Heiltsuk leaders reject Vancouver police apology after officers in bank arrest fail to attend ceremony

Nearly 20 senior Vancouver police officers and members of the police council, including Sheriff Adam Palmer, brought gifts to host an apology party in the Bella Bella community of the Heiltsuk Nation.

But the gifts and apologies were declined.

National leaders expect two Vancouver Police Department (VPD) officers who arrested Heiltsuk man Maxwell Johnson and his niece in 2019 to attend the ceremony to apologize in person.

Both did not appear.

“We are deeply saddened and traumatized by this decision of those two men because it is their decision and no one else’s,” said Heiltsuk frontman Kelly Brown.

“Heiltsuk Nation has extended multiple invitations to Mitchel Tong and Canon Wong.”

Palmer told CBC News that officers were unable to attend for personal reasons.

Johnson, who was handcuffed outside a downtown Vancouver branch of the Bank of Montreal in December 2019 with his 12-year-old niece after employees called police while he was trying to set up a bank account. bank account for her, also expressed frustration and anger at the officers’ absence.

He said he would not be able to heal until he received a direct apology from the officers.

“It’s been very painful for the last three years,” he said.

‘I can’t accept this gift’

While the apology party did not take place, Heiltsuk leaders held a ceremony to encourage the Johnson family to help them heal after the incident.

Members and police officers witnessed the event, along with about 150 guests and several reporters.

In speeches at the ceremony, Heiltsuk leaders condemned Palmer for previously refused that the officers who arrested Johnson and his niece were racist.

“I heard that the Vancouver sheriff said there was no racism in that police department, but this [human rights] The court found that yes,” said hereditary director Frank Brown.

Referring to the handcuffing of Johnson and his niece, he added: “The light has been on the ugly face of racism in Vancouver by Vancouver city police.”

Brown then crossed the floor to where Palmer was sitting with other police officials and returned a banquet bowl that the VPD had given to hereditary chiefs.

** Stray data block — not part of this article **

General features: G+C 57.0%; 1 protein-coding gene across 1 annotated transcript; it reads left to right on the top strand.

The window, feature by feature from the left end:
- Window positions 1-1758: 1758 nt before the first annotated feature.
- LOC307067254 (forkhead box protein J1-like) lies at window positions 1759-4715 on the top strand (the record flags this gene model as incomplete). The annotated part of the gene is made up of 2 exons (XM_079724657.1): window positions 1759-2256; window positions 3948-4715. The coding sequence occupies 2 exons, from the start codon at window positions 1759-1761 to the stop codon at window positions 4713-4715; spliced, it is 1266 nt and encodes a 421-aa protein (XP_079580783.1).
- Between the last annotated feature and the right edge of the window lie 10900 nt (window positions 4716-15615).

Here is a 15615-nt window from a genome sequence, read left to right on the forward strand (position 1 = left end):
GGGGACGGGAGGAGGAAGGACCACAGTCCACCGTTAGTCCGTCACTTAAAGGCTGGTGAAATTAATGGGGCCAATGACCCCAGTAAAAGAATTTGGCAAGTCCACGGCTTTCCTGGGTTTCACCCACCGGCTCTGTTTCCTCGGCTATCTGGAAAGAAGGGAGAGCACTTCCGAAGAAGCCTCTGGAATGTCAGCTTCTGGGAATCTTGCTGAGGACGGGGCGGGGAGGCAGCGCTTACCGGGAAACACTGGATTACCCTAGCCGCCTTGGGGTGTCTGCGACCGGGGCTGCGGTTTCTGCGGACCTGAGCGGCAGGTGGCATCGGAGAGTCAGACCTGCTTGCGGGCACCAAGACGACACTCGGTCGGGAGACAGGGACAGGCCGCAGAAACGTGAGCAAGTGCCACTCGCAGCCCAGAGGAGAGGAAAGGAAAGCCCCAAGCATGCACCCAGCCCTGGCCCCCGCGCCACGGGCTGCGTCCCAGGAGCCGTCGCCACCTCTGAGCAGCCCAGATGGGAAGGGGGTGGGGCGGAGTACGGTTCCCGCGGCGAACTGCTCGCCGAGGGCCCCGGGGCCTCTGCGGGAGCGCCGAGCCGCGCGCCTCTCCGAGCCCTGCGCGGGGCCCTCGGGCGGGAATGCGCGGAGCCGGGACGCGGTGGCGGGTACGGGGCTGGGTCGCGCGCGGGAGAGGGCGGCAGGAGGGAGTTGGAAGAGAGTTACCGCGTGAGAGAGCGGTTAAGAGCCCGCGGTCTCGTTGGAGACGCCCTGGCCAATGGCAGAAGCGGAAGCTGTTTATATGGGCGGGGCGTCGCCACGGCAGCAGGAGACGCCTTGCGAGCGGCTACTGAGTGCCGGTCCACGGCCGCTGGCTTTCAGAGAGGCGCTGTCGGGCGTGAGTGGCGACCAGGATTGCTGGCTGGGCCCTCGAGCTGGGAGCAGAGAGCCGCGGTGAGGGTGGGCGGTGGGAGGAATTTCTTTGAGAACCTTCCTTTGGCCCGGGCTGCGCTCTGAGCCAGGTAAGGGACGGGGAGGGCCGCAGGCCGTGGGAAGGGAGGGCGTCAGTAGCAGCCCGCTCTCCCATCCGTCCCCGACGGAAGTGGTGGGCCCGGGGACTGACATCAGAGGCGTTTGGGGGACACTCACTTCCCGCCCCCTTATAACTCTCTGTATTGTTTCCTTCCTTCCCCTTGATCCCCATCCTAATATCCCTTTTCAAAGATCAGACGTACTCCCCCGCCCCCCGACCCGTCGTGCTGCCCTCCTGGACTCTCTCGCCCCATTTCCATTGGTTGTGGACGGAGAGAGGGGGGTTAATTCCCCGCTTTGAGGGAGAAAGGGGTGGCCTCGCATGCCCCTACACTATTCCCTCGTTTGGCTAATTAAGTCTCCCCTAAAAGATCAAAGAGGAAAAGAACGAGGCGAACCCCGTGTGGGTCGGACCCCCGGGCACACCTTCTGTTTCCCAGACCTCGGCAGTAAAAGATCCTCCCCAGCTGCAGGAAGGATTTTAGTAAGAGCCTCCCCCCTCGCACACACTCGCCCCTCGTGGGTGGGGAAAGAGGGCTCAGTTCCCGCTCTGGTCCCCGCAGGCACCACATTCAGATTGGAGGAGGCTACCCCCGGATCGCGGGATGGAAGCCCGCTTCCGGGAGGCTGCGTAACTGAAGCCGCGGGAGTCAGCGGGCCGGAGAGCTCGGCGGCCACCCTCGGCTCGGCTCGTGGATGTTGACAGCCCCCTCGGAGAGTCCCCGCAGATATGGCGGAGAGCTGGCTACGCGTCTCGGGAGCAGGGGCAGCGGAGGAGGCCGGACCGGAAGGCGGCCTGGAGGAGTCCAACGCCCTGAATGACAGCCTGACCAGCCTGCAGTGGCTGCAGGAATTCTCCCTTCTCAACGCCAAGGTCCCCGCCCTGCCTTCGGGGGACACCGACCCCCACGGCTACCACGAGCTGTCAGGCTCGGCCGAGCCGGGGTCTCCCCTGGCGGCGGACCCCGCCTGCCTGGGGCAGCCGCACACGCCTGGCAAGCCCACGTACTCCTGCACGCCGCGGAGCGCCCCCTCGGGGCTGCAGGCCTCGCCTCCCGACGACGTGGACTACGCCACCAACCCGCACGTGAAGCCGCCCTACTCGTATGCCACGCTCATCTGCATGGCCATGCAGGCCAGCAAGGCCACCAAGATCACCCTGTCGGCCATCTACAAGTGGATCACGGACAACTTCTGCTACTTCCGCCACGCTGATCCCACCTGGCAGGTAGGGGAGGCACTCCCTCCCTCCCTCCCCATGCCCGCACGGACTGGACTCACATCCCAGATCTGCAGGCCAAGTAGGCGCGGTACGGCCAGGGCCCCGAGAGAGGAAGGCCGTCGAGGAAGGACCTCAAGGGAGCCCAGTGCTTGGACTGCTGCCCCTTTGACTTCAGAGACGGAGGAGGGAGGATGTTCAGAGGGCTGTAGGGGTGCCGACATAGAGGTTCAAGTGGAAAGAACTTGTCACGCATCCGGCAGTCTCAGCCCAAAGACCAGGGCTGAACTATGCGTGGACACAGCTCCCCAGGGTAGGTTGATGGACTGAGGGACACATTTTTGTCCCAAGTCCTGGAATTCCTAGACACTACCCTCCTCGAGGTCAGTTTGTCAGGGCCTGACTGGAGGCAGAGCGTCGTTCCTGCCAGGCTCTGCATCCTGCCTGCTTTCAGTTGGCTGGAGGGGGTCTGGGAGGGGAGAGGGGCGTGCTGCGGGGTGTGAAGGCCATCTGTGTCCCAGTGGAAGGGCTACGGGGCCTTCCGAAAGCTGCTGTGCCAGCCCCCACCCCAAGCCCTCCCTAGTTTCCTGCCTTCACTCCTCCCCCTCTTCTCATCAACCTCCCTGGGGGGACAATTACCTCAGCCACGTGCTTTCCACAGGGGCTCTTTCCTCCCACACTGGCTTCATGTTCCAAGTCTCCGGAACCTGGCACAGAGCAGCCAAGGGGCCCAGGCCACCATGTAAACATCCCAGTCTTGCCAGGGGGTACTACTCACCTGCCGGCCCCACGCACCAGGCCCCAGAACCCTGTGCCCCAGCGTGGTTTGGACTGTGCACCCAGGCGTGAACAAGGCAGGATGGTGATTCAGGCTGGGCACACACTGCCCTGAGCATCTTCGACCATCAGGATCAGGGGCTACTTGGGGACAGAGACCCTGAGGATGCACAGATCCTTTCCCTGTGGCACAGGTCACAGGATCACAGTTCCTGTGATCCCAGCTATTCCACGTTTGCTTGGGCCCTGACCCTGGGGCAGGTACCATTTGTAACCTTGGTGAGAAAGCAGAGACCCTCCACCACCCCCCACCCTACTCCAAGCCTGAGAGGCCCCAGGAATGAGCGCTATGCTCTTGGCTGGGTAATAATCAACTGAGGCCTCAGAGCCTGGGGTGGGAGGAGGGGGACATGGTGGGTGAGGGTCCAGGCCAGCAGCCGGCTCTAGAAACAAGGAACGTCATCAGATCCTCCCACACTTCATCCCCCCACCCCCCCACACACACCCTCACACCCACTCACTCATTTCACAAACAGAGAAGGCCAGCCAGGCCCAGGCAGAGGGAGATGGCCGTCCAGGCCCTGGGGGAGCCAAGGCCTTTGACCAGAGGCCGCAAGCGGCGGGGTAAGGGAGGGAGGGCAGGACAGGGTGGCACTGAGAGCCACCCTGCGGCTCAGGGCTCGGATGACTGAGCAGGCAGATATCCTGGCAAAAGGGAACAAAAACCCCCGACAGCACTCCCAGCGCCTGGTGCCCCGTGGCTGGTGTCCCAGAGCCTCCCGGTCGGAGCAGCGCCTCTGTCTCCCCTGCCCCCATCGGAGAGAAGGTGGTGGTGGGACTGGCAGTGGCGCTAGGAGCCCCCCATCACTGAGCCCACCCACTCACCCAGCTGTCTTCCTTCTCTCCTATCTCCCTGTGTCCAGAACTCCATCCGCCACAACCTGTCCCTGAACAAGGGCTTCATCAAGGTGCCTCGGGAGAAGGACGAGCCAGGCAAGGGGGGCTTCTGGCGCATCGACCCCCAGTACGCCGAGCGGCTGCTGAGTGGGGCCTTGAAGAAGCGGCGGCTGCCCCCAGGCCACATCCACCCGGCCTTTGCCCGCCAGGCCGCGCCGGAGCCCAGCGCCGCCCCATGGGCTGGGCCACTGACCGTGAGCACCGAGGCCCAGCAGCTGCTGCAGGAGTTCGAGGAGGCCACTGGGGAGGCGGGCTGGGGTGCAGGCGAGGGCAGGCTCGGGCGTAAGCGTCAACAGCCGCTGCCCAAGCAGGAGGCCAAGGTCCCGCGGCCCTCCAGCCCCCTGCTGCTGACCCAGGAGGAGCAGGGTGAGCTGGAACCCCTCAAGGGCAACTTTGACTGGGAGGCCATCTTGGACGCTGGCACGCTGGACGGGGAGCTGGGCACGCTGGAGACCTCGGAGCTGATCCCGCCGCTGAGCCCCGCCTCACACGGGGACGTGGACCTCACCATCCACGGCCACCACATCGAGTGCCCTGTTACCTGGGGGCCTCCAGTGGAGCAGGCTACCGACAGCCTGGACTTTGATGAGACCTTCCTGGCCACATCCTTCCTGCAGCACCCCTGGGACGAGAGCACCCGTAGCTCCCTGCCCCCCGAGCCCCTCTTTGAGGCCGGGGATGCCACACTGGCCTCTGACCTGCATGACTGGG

“With all due respect, I cannot accept this gift,” Brown said to applause from the big house.

Although very emotional, Palmer told reporters he thought it was a thoughtful ceremony.

“Tonight’s ceremony is very powerful and impactful and we want to move forward in a positive direction with the Heiltsuk Nation, which is what they want to do and what we want to do,” he told reporters.

Palmer also told CBC News that he would be discussing with Heiltsuk to review arrangements to bring the two officers to Bella Bella to issue a direct apology.

“It’s something that we’re going to work with our union and with the officers and we’ll see if we can find a solution to that.”

‘We have to close down’

As part of the uplifting ceremony, Johnson, his niece and son, who witnessed the scene of handcuffs, were dusted with cedar flowers and said the ceremony would help ease their pain. this event.

An indigenous man and a teenage girl in traditional clothing stand in the middle of a small crowd in front of indigenous artwork.
Maxwell Johnson and granddaughter take part in a ceremony in Bella Bella, BC (Angela Sterritt / CBC)

Johnson said he wants to provide prints of his artwork to the VPD but will wait until the two officers decide to go see the community in person.

“If any of you can tell them I really wish they could come over so we can all shut down,” he said.

“It’s part of our culture, we have to have closure,” he said.

“We’re not done yet, we need that forgiveness.”


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